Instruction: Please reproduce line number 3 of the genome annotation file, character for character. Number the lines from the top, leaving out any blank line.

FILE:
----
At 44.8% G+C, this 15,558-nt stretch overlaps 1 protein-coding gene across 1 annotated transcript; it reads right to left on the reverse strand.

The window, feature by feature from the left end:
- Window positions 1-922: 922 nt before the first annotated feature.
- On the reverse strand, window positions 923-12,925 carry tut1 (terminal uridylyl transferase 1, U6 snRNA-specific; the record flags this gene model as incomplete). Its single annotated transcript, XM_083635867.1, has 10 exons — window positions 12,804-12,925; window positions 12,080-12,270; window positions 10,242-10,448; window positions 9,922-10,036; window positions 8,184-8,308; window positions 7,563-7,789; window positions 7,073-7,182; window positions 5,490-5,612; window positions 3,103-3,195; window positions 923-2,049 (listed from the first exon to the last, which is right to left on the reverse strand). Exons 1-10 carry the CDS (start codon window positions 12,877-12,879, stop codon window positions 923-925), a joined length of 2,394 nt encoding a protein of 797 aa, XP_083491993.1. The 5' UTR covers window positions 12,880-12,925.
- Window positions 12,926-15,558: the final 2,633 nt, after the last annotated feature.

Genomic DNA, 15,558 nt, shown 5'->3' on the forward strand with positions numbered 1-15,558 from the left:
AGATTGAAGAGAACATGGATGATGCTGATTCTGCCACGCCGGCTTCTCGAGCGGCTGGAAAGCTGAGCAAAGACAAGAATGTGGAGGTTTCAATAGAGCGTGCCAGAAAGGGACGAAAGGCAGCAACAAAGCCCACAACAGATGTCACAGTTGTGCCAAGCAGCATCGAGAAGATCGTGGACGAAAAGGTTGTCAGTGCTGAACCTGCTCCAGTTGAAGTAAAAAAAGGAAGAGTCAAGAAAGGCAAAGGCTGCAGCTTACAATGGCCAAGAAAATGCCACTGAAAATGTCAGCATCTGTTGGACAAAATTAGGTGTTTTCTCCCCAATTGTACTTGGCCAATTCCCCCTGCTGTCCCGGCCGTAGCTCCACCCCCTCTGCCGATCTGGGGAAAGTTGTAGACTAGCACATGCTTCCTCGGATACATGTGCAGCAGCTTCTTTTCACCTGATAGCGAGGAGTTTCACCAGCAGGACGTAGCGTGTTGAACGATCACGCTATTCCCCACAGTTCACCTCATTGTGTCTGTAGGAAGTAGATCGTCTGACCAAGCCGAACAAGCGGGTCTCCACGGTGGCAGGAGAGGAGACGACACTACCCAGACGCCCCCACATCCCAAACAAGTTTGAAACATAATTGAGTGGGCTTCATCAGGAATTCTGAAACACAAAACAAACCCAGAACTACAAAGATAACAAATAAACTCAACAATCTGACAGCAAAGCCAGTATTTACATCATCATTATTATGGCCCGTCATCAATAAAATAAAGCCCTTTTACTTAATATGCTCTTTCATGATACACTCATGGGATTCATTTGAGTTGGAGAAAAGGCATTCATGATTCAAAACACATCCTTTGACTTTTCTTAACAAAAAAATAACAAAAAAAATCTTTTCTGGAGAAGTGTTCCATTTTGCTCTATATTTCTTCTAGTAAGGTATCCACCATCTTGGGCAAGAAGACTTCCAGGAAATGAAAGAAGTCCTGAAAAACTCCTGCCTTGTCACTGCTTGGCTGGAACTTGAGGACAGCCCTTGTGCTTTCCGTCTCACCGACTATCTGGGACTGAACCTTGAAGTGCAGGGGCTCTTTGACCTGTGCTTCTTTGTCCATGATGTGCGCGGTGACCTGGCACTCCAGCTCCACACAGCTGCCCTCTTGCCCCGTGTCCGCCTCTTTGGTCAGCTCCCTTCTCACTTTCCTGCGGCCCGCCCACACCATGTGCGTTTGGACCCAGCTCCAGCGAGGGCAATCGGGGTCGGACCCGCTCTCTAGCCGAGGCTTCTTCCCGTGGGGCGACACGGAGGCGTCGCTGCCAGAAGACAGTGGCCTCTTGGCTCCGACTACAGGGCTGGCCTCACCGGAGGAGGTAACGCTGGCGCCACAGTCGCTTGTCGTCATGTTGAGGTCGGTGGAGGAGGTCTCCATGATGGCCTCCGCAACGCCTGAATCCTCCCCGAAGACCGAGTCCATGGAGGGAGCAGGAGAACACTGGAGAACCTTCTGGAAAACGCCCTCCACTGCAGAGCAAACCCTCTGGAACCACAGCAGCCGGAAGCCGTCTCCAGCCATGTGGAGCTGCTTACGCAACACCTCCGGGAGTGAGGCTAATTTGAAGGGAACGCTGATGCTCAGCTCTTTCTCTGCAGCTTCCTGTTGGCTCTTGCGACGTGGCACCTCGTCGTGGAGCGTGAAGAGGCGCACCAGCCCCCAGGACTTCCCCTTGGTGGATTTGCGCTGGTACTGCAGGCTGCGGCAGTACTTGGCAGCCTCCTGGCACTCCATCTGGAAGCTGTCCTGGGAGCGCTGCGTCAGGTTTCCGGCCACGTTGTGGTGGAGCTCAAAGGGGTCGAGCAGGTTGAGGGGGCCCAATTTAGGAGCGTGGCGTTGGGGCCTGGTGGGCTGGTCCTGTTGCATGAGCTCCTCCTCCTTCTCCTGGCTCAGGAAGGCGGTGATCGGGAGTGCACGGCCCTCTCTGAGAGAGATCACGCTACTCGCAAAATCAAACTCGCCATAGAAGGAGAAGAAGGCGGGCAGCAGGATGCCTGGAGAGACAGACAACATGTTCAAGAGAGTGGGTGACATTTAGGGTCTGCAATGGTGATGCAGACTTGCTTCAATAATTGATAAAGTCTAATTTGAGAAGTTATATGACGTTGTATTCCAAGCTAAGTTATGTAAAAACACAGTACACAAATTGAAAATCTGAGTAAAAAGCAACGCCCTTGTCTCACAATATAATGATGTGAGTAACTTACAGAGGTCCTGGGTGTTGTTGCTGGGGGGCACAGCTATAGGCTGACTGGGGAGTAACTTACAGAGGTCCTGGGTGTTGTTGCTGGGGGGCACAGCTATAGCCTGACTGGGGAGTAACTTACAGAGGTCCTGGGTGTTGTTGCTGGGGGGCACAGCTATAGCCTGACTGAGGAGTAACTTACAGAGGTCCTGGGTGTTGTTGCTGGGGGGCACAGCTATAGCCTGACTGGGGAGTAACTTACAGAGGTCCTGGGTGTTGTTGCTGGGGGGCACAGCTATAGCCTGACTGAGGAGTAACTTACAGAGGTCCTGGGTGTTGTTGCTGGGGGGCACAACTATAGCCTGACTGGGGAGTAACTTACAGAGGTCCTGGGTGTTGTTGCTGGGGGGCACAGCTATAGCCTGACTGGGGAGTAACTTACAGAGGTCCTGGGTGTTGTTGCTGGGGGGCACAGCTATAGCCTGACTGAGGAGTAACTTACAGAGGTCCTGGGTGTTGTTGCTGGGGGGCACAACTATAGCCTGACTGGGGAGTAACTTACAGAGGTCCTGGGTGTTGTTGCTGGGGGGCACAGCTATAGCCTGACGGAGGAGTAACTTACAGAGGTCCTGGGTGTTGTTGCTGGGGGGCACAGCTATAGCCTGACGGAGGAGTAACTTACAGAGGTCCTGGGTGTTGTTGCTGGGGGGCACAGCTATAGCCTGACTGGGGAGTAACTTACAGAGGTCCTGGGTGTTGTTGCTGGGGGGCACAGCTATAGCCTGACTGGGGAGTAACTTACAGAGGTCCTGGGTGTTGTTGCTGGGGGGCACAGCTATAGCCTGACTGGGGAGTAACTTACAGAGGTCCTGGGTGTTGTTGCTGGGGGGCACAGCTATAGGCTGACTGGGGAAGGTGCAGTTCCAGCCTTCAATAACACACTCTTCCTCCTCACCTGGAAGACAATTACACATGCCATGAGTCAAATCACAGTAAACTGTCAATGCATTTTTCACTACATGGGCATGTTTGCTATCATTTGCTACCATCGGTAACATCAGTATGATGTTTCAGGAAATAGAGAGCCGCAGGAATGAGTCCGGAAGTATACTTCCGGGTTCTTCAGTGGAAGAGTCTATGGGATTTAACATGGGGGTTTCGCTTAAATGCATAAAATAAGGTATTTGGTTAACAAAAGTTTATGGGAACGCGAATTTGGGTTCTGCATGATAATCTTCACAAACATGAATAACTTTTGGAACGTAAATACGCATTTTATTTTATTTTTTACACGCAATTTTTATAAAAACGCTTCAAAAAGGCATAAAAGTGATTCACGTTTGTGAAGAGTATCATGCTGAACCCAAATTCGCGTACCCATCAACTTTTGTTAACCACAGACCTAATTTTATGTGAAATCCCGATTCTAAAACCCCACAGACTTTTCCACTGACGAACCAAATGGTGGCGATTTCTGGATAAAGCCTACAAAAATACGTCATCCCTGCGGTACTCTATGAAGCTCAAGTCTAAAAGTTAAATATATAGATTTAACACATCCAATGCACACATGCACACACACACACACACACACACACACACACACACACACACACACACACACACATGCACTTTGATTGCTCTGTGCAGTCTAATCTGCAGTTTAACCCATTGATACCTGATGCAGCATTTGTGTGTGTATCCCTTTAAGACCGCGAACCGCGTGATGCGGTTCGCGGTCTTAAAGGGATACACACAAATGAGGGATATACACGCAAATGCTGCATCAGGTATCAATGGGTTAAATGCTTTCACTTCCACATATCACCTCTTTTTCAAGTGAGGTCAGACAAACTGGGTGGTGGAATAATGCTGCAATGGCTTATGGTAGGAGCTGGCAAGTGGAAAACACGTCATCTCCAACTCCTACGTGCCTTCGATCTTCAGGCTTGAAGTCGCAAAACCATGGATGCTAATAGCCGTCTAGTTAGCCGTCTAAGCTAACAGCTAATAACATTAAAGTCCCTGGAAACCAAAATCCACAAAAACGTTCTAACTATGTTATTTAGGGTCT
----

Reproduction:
- Window positions 1-922: 922 nt before the first annotated feature.